Albemarle County hosted a final community meeting Monday to get public input before finishing the first phase of the Rio+29 Small Area Plan.
The plan aims to guide development along U.S. 29 between Charlottesville Fashion Square mall and the Rivanna River. The study area contains just 2 percent of the county’s total land, but is home to much of its business activity.
“There’s a feeling that [the study area] could be something more: a really attractive, beautiful gateway to the urban area,” said Mike Callahan, project manager for Renaissance Planning.
A $65,000 grant from the Virginia Office of Intermodal Planning paid Renaissance Planning to help articulate an overarching vision for land use in the Rio+29 area in the first phase of the planning process. A more detailed final plan is scheduled to be completed by late 2017.
One goal of the plan is to guide the development of mixed-use, compact, walkable centers of development, which are also called for in the Places29 Master Plan.
Alternative A includes one large mixed-use center at the Rio-U.S. 29 intersection. Alternative B features a smaller mixed-use center on the west side of U.S. 29 at Gander Drive, in addition to the one at the Rio intersection. Alternative C adds one more small center near the Rivanna River that would specialize in hotels and conference space.
The specific uses in the centers are yet to be determined. However, Callahan said one of these development centers, or “nodes,” could theoretically accommodate Albemarle County’s government offices and courthouses if those were to relocate from downtown Charlottesville.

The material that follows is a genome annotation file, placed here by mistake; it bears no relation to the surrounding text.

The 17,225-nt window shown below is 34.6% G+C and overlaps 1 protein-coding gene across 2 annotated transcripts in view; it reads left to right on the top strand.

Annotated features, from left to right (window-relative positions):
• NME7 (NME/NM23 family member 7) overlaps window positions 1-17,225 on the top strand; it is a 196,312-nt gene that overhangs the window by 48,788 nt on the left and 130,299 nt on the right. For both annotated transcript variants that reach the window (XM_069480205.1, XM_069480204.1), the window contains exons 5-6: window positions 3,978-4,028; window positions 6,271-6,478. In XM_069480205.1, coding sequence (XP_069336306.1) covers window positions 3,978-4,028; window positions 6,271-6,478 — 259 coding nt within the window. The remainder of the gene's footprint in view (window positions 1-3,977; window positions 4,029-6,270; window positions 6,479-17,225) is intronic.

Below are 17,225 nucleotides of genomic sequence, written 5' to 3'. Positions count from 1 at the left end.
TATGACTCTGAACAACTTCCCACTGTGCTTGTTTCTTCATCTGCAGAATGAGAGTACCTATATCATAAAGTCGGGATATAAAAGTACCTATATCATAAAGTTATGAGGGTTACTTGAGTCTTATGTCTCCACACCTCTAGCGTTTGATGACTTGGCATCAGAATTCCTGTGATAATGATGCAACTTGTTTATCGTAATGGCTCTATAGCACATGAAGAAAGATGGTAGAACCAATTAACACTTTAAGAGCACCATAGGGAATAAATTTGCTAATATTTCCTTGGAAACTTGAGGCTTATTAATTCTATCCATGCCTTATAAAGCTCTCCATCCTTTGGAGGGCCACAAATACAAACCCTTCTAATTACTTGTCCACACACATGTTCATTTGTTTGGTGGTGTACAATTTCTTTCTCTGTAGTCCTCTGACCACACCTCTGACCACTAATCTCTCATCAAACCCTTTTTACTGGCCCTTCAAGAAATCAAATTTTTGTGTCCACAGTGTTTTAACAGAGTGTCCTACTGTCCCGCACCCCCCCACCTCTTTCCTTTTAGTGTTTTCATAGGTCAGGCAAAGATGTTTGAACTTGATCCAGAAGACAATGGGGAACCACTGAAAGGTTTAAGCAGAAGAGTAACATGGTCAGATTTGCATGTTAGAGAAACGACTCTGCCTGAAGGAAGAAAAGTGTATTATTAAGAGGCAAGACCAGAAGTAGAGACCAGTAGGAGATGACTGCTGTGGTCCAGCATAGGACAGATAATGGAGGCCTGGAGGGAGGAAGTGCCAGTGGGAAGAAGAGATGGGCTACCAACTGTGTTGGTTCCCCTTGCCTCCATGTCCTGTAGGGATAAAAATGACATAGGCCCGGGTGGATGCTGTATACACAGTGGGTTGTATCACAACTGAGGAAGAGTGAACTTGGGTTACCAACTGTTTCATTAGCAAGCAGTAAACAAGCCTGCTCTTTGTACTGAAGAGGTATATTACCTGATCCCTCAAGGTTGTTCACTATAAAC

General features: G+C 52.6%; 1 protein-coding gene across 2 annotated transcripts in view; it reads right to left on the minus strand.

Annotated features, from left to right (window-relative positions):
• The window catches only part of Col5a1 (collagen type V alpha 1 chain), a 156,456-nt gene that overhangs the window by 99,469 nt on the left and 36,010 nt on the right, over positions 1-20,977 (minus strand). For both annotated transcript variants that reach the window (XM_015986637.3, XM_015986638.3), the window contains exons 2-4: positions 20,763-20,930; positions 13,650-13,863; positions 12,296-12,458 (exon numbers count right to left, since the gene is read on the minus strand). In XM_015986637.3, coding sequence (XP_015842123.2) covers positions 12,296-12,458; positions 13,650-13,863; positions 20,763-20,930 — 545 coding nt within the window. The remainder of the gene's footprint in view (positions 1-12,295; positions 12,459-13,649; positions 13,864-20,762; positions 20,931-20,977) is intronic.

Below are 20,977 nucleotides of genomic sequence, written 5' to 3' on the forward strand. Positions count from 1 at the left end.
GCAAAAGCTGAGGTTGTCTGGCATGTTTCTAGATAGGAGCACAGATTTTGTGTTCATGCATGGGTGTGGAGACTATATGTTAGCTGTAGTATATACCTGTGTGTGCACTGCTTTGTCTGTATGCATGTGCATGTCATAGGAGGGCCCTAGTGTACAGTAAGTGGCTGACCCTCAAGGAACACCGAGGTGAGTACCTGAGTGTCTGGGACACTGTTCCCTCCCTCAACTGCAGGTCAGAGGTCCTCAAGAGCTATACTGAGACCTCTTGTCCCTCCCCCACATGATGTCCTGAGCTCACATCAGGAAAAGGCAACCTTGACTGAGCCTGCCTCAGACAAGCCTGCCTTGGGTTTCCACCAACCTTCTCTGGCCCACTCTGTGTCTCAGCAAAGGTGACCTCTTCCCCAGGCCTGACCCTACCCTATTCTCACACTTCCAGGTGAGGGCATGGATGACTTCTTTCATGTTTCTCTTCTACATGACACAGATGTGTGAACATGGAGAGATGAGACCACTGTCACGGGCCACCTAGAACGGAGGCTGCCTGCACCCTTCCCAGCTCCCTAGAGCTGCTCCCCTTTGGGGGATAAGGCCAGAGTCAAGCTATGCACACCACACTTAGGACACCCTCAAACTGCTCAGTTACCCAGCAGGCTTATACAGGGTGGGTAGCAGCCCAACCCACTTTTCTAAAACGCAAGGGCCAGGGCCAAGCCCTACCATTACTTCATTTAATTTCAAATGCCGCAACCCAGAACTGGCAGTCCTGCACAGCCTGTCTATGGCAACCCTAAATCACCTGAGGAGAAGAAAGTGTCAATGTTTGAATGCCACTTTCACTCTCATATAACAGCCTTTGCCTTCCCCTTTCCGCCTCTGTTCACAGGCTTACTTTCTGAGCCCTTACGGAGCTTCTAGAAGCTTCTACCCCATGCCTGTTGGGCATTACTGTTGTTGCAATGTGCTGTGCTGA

About 30 people attended Monday’s community meeting, including county Supervisors Norman Dill and Ann H. Mallek.
Carol Hill said she hoped the small area plan would result in the Rio+29 area being less densely developed than Pantops. “Pantops grew too fast,” she said.
Kim Swanson said the county would be best served by waiting to see how the new Rio-U.S. 29 interchange changes the dynamic of the area before making any major decisions. “I think they need to focus on one [node] first, before figuring out how to make three work,” she said.
Each of the land-use alternatives presumes that the Rio+29 area will one day be serviced by a bus rapid transit system. Several people at the meeting suggested extending bus rapid transit north of the study area into Greene County.
“We like the idea of having nodes that would support a large transit system,” said Morgan Butler, an attorney with the Southern Environmental Law Center. “The key will be getting the scale and timing of the development right.”
Ron Brownfield said the Rio+29 study area would be difficult to redevelop because the land is almost entirely under private ownership.
“This is going to take a long, long time to do,” he said. “But I think it’s a great idea, if the population grows here.”